Afternoon Coffee: Small businesses set to receive PPP loans this week; General Electric’s wind turbine is reshaping the industry; Spend Matters and SIG team up to create services procurement survey

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Small businesses are set to receive more aid this week as the US government re-opens its signature small business pandemic aid program with $284 billion in new funds and revamped rules, according to Reuters.

The rules are hoping to get cash to the neediest businesses while monitoring fraud and abuse. The Small Business Administration (SBA) announced Friday that it is relaunching a third round of the Paycheck Protection Program (PPP) this week, starting with small community financial institutions today. Larger lenders will receive aid in the coming days, the article said.

Administration officials are expecting the funds will be sufficient for demand. Under the program, lenders on behalf of the government distribute loans that can be forgiven if the cash is spent on eligible costs — things like payroll or rent, the article said. By prioritizing smaller lenders, the SBA is addressing criticism from lawmakers that said minority and women-owned businesses didn’t get enough money during the first PPP rounds last year compared to bigger businesses.

General Electric develops Haliade-X wind turbine set to disrupt entire industry

A wind turbine prototype developed by General Electric is disrupting the offshore wind industry, according to the New York Times.

The Haliade-X is the first generation of new machines that are about a third more powerful than the largest already in commercial service. It has changed the business calculations for wind equipment makers, developers and investors. G.E.’s machines will have a generating capacity that is remarkable — a single one is able to turn out 13 megawatts of power, enough to light a town of 12,000 homes, the article said.

The turbine will be planted at sea, where developers learned to plant larger and more numerous turbines than on land to capture breezes that are stronger and more reliable. The race to build bigger turbines has moved faster than industry figures expected, the article said. The Haliade-X generates nearly 30 times more electricity than the first machines installed in 1991.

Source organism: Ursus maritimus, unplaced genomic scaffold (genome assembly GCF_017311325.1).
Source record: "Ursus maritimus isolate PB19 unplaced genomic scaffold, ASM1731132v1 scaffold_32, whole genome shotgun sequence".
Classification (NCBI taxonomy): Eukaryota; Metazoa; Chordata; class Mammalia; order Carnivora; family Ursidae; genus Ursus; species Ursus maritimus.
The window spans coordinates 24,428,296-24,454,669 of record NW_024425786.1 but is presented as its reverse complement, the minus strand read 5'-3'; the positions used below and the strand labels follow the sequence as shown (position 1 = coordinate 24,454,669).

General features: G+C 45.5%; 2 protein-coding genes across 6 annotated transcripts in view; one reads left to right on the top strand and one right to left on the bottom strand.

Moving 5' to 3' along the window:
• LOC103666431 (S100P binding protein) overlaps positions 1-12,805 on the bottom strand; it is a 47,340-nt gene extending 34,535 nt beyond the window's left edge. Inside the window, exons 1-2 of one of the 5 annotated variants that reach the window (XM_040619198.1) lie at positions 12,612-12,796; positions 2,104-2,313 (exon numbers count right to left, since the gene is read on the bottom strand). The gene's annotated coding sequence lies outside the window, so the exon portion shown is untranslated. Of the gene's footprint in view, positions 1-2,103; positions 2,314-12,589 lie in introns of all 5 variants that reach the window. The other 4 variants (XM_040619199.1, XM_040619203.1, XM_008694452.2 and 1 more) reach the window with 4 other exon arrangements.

The demand for bigger machines will continue. However, there is an expectation that the demand for bigger sizes will level out when it doesn’t make economic sense. “We will also reach a plateau; we just don’t know where it is yet,” Morten Pilgaard Rasmussen, chief technology officer of the offshore wind unit of Siemens Gamesa Renewable Energy, told the NYT.

Spend Matters and SIG team up to distribute procurement services survey — share your experience!

Organizations spend over $20 trillion globally to procure services, according to estimates. On average, services in the US make up nearly 60% of organizations’ total non-payroll external spend. Despite the size of the mega-spend category, procurement leaders agree that most categories of spend are not optimally managed and there are few best practices.

Therefore, Spend Matters and the Sourcing Industry Group (SIG) partnered to field a survey of procurement professionals (CPOs, procurement directors, category managers, etc.) to better understand how and to what extent procurement is using enterprise procurement technology and other solutions. The survey will hope to answer two burning questions: how organizations (1) source and manage "services" and (2) how they use technology to do so.

Only practitioner survey submissions from end-user organizations are considered valid. Practitioners include those who have a designated role — whether or not by title — in the sourcing and managing of an organization’s non-payroll purchases from third-party suppliers. The survey is approximately 25 questions.

Follow this link to learn more about the services survey and help us understand more about this important procurement category.

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